It happens with nearly every client, usually around the second or third month, but then throughout the process.
I was speaking the other day with a client in the c-suite of a major health care chain. Part of what we’ve worked on are personal social and emotional skills. At that level of an organization of that size with a mission that includes saving lives, your co-workers are passionate and dedicated. Deep, internal motivations drive them.
To work effectively, it helps to share mutually who you are, which means sharing vulnerabilities. That’s how you have each other’s back. How you can take risks, knowing your team will support you. How you can trust when someone does something you don’t expect or understand in the moment, they’re working for the team and its mission.
But the value he shared with me didn’t come from the office. He told me how he applied the personal social and emotional skills we worked on for the office at home, with his daughter. He said she’d been increasingly closed with him. Before, he would have written the distance off as her being a teenager. Instead, he invited her to a conversation where he shared some things motivating him, taking responsibility for his shortcomings. He shared in a way we’d practiced with his co-workers.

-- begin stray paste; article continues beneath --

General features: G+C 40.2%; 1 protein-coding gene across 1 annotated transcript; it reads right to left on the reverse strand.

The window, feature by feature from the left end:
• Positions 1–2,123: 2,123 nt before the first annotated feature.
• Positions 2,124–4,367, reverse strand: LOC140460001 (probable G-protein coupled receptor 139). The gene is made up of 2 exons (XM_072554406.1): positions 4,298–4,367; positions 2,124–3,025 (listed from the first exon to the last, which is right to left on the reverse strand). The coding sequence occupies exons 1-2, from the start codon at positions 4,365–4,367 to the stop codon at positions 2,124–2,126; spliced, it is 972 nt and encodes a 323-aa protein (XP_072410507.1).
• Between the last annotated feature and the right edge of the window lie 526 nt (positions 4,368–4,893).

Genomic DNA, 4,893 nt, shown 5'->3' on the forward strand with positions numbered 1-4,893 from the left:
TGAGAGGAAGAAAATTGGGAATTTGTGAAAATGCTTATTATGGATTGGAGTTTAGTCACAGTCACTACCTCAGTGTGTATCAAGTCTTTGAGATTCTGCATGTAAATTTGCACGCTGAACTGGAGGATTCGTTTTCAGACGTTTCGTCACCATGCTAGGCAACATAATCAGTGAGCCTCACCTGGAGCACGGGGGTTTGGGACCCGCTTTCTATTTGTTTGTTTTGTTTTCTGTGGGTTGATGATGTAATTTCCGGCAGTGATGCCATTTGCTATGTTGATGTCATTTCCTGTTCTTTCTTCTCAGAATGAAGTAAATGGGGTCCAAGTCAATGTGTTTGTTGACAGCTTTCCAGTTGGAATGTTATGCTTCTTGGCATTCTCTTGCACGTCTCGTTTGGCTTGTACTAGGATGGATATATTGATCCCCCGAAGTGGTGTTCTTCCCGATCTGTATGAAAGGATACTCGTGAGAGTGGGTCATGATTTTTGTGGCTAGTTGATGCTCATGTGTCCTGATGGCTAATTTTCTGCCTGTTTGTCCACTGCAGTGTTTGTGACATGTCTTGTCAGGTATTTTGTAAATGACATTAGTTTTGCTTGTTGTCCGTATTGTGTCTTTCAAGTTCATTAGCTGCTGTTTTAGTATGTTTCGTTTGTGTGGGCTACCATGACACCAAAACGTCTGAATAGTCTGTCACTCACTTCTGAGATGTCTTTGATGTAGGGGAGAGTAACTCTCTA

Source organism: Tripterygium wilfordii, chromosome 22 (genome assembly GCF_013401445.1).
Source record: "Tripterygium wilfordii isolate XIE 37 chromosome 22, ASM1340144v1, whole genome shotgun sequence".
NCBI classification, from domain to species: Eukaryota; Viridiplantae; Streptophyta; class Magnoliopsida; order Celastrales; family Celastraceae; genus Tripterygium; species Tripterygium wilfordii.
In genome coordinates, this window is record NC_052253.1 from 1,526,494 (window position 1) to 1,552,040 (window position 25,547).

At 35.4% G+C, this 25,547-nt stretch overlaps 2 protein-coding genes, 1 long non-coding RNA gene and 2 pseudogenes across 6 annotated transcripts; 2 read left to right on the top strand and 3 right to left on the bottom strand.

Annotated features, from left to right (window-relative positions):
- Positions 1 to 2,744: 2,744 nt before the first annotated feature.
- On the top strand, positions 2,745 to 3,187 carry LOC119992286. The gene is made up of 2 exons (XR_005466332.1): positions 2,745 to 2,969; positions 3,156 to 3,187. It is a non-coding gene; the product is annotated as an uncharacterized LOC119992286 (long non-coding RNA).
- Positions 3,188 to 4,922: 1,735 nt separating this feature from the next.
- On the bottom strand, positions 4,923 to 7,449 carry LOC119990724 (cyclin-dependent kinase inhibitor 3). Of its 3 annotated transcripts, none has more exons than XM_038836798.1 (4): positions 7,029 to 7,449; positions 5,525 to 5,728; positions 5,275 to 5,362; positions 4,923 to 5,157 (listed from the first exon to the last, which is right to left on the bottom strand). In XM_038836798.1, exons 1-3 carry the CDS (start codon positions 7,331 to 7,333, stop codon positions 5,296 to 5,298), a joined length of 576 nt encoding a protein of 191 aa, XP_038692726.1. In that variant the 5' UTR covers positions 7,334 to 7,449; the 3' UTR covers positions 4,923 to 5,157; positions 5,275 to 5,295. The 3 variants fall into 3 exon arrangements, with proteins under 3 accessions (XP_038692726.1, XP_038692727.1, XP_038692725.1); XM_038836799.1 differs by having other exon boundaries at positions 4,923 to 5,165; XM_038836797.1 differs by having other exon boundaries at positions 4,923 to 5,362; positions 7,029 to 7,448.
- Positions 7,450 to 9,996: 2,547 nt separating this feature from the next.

His daughter opened up back to him. The relationship opened up again. I think he couldn’t have imagined that outcome before. Now I think he’ll never go back.
School doesn’t social and emotional skills, at least not the overwhelming majority of them. You can’t learn them filling out bubble forms of standardized tests, reading and writing papers, or learning facts. They come through practice, making mistakes, allowing yourself to be vulnerable.
Once I learned them, I never want to go back to how I was before learning them. Once I learned to coach and teach them, I knew I wanted to share.
I love helping clients reach their professional potential, but nothing compares to a relationship with a spouse or child opening up in ways they didn’t know were possible, but can see they can continually improve.
I’m putting an image of coach John Wooden with Kareem Abdul-Jabar. My NYU students will know why, since they’ve read Kareem’s book about their 50-year relationship, their mutual growth, their intimacy, their vulnerabilities, and how anyone can learn to develop such closeness, mutual understanding, and mutual support.
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